A half century ago, a shocking Washington Post headline claimed that the world began in five cataclysmic minutes rather than having existed for all time; a skeptical scientist dubbed the maverick theory the Big Bang. In this amazingly comprehensible history of the universe, Simon Singh decodes the mystery behind the Big Bang theory, lading us through the development of one of the most extraordinary, important, and awe-inspiring theories in science.

View Details


Genesis and the Big Bang: The Discovery Of Harmony Between Modern Science And The Bible
by Gerald Schroeder (Author)

In this groundbreaking book, physicist Gerald Schroeder takes on skeptics from both sides of the cosmological debate, arguing that science and the Bible are not at odds concerning the origin of the universe. View Details


George and the Big Bang (George's Secret Key)
by Stephen Hawking (Author), Lucy Hawking (Author), Garry Parsons (Illustrator)

Explore how the universe began—and thwart evil along the way—in this cosmic adventure from Stephen and Lucy Hawking that includes a graphic novel.

George has problems. He has twin baby sisters at home who demand his parents’ attention. His beloved pig Freddy has been exiled to a farm, where he’s miserable. And worst of all, his best friend, Annie, has made a new friend whom she seems to like more than George. So George jumps at the chance to help Eric with his plans to run a big experiment in Switzerland that seeks to explore the earliest moment of the universe. But... View Details


The Big Bang to Now: All of Time in Six Chunks
by Terry Herman Sissons Ph.D (Author)

If you are among the many who think of billions, or a hundred thousand, or tens of millions of years ago as all just “a very very long time ago,” The Big Bang to Now: All of Time in Six Chunks will be an enlightening surprise. Terry Sissons divides time into six chunks - fewer numbers than are in a telephone number - to create a review of the 13.7 billion years of all of time. The surprise is that learning just these six chunks can transform one’s understanding of time from grand confusion to quite amazing clarity. The Big Bang to Now is not packed with dense pages detailing what... View Details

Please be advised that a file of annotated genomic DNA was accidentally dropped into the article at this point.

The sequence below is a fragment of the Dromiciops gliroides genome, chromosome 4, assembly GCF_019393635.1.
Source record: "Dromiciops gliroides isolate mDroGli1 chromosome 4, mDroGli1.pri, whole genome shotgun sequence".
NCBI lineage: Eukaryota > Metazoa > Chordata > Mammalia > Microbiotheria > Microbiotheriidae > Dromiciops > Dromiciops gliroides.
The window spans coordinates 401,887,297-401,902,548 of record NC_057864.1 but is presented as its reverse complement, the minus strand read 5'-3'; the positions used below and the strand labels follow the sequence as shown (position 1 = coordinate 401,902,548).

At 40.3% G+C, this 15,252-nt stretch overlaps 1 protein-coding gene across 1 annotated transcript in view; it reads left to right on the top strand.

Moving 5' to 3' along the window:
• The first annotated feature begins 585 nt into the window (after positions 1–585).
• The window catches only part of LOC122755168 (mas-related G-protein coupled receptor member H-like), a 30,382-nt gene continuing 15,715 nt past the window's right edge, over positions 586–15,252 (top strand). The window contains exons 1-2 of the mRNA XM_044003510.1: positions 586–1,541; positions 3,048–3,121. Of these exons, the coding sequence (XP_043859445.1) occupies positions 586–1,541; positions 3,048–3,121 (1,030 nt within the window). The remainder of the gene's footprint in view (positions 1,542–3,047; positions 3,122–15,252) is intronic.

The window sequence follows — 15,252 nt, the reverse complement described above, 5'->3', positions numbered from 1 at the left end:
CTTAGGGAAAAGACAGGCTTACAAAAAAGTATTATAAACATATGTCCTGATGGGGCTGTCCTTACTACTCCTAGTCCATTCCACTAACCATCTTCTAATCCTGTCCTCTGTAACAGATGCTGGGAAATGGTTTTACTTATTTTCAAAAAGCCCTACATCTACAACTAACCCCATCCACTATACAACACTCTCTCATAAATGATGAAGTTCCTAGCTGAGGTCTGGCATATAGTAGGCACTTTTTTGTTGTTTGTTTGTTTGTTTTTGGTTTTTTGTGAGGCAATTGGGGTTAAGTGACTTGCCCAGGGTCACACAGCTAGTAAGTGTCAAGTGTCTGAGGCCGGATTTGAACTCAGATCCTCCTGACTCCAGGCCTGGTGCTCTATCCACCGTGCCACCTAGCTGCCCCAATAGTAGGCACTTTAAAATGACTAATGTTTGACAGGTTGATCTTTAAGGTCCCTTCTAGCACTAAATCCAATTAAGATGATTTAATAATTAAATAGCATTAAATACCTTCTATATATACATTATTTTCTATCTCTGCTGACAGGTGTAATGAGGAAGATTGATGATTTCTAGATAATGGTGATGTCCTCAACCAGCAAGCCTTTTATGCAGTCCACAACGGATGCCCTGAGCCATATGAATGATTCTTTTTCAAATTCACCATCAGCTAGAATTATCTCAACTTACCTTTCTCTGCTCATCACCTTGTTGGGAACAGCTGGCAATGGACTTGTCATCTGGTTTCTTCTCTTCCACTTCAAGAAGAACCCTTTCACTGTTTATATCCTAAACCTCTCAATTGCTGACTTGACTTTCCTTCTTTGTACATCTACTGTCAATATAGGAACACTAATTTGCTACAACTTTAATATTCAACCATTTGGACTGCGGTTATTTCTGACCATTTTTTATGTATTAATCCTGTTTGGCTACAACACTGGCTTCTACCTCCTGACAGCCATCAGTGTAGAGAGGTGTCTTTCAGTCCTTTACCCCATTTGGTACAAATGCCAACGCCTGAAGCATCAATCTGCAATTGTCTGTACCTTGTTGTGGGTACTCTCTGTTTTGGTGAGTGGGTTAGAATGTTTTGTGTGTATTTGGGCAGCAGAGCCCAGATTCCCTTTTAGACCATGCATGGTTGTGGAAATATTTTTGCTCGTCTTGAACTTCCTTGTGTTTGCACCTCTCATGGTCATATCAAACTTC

2018 The Big Bang Theory Wall Calendar (Day Dream)
by Day Dream (Author)

Spend the year with your favorite geniuses…. and friends, including Sheldon, Leonard, Howard, Raj, Penny, Amy, and Bernadette. View Details


Before the Big Bang (Kindle Single)

The Big Bang was not the beginning of time. Before the Big Bang, there was a tiny fraction of a second during which a process called inflation expanded a seed much smaller than the nucleus of an atom into a fireball the size of a basketball -- the Big Bang itself. From this fireball, the Universe as we know it developed. The origin of the seed from which the Universe began is not known with certainty, but as John Gribbin explains the most likely explanation is that it was a fluctuation of quantum energy in an eternal sea of cosmic energy. And that means that other seeds must surely have... View Details